“Being calm and surfing makes you look very pretty. I love you”.
That was the message I read from my mother, who always reminds me that the important thing is not living for work, that life is more than 9 to 5 and the goals we set for ourselves.
Although I inherited the love of the sea from her, it has always been difficult for me to put my work aside, and this had repercussions on my physical and mental health. The issue of my generation is not being able to disconnect.
The body reflects what we ignore of ourselves. After returning from a demanding job, I decided to stay living by the beach for a few months until COVID arrived; the quarantine and a demanding job, and I had projects that felt like a tidal wave for a beginner.
I started the year as someone who walks to the shore after a wipeout: really confused, and wishing to rest, but with a clear goal; dedicate myself to play and rest as my priorities.
Shortly after returning to the water, my body that I have done so much damage listening to silly comments from others, trying to change it, thanked me. I felt stronger, more agile. While my body allows me to surf, surfing gives me the possibility of making peace with my body while I detach myself from the toxic culture of diets to which I was subjected by years and it still hurts me.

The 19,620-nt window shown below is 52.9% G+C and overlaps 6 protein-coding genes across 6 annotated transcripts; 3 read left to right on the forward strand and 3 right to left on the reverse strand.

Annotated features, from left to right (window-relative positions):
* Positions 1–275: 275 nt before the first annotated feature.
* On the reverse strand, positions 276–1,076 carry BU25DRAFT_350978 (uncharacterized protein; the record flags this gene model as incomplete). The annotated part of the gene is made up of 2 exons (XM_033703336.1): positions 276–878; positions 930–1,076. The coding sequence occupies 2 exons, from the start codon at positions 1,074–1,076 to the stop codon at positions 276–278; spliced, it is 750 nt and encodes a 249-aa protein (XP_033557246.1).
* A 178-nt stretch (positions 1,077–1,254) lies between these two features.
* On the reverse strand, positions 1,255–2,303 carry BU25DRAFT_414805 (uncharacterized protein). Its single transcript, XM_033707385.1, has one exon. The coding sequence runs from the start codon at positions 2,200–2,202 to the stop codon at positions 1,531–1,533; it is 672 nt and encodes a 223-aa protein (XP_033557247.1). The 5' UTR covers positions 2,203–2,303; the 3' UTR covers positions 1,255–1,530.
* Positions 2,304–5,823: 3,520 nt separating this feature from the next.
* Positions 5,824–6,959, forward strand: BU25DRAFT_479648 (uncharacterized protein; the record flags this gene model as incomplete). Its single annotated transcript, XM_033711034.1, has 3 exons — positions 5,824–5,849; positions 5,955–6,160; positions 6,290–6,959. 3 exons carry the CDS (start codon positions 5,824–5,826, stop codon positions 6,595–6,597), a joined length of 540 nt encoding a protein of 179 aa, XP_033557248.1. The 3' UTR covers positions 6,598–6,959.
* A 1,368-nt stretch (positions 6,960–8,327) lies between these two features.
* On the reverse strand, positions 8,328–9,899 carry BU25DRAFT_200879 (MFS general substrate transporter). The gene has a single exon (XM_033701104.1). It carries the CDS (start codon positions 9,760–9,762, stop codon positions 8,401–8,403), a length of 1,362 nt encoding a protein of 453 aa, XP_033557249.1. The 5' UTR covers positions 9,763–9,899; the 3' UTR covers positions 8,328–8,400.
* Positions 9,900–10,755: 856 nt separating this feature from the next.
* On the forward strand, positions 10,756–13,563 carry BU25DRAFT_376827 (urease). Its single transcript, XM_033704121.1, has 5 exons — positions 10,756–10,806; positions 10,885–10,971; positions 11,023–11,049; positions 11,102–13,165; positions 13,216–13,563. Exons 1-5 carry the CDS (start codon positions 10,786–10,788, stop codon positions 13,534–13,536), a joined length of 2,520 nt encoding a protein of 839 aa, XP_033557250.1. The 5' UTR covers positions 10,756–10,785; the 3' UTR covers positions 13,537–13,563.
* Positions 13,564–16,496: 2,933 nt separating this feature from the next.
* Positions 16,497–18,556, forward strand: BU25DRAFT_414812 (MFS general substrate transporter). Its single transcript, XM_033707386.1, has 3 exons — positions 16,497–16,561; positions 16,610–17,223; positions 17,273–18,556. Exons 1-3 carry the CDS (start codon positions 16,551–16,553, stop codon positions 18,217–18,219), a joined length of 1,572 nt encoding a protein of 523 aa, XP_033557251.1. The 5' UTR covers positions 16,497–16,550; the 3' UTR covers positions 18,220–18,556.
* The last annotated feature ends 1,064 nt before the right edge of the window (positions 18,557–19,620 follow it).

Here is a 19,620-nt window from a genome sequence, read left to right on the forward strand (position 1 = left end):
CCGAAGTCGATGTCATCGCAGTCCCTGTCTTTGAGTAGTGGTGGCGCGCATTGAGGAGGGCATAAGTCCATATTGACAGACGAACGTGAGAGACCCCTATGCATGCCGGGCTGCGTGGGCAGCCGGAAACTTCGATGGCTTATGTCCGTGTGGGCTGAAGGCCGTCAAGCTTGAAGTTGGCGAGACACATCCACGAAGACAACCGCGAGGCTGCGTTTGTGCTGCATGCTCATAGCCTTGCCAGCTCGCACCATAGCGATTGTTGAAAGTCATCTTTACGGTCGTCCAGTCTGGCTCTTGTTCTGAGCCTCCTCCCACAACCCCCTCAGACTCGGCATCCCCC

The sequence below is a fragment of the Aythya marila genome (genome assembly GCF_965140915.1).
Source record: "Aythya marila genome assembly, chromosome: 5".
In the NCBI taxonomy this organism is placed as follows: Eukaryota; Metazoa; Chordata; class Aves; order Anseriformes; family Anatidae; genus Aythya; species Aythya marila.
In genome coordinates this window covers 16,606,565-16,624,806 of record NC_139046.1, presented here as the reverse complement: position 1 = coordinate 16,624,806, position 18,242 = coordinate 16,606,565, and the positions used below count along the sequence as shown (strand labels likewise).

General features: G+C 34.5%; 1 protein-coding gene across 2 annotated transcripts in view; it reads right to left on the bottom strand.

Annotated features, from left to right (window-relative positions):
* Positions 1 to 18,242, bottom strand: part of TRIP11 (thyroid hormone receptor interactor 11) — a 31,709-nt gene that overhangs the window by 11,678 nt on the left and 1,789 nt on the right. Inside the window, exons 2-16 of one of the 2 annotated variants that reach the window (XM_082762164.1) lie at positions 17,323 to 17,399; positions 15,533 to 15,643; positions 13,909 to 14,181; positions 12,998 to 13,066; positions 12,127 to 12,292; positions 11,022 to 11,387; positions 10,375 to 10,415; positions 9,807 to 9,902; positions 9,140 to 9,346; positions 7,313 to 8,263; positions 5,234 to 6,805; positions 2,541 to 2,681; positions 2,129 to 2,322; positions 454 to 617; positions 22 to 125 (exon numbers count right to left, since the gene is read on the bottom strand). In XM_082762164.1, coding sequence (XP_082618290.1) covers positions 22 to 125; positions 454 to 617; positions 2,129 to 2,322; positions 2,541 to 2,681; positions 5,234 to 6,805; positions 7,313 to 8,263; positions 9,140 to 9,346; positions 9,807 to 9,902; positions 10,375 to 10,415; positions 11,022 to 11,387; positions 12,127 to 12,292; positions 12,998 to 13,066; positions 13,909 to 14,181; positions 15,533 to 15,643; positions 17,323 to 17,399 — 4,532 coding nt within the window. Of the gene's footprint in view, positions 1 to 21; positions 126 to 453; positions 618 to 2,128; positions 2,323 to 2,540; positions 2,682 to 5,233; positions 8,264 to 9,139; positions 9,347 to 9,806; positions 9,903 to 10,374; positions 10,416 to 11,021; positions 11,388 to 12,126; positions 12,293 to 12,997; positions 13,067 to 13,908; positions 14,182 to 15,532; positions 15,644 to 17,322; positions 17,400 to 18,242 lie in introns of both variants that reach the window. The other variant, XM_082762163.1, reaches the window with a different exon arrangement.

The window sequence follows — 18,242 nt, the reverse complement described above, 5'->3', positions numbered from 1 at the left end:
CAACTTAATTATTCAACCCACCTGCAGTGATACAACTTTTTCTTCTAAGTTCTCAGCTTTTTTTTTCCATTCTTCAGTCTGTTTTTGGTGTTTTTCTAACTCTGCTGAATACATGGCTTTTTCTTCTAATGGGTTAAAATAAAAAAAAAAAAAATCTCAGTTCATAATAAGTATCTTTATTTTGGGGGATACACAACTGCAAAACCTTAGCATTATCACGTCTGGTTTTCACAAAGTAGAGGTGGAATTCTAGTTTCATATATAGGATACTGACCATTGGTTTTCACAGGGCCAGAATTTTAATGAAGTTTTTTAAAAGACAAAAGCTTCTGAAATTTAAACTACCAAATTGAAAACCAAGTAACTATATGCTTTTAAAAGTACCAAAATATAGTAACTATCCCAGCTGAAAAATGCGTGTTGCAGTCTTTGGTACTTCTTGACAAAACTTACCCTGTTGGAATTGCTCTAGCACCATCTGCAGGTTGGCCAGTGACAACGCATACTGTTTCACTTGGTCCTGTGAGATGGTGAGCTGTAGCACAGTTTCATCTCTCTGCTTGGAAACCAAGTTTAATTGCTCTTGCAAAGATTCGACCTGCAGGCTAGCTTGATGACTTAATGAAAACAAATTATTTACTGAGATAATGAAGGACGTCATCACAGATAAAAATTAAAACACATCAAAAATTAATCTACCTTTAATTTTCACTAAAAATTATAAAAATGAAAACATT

I realize that my body is not the main thing that matters in the water… we are all focused on the wave, on the sea. The focus shifts to what’s the best and comfortable wetsuit or bikini, if I can move easily or not… Or if I can paddle faster and if I can ride a bigger wave.
The more time I spend in the water, the more comfortable I feel in a bikini.
Surfing, in addition to helping your body release endorphins, gives a feeling of strength. Adapting to nature, conditions and knowing how to ride a wave is a wonderful feeling.
When I came back to my surf lessons, one of my instructors was happy with my progress and told me “Caro, you have the strength, it’s just a matter of practice.”
The fact that my body allows me to balance on a board that glides through the sea is a wonderful thing, when I think about it after surfing.
The strength that my body gives me is more powerful than any criticism of how certain clothes fit me or if I have gained weight or not, something that unfortunately is a sign of how toxic our society can be. At sea I don’t pay attention to that, it’s secondary.
My mom was right. I feel prettier, calmer and more powerful. Because I thank my body for how wonderful it is to allow me to surf and I thank surfing for showing me how strong I am.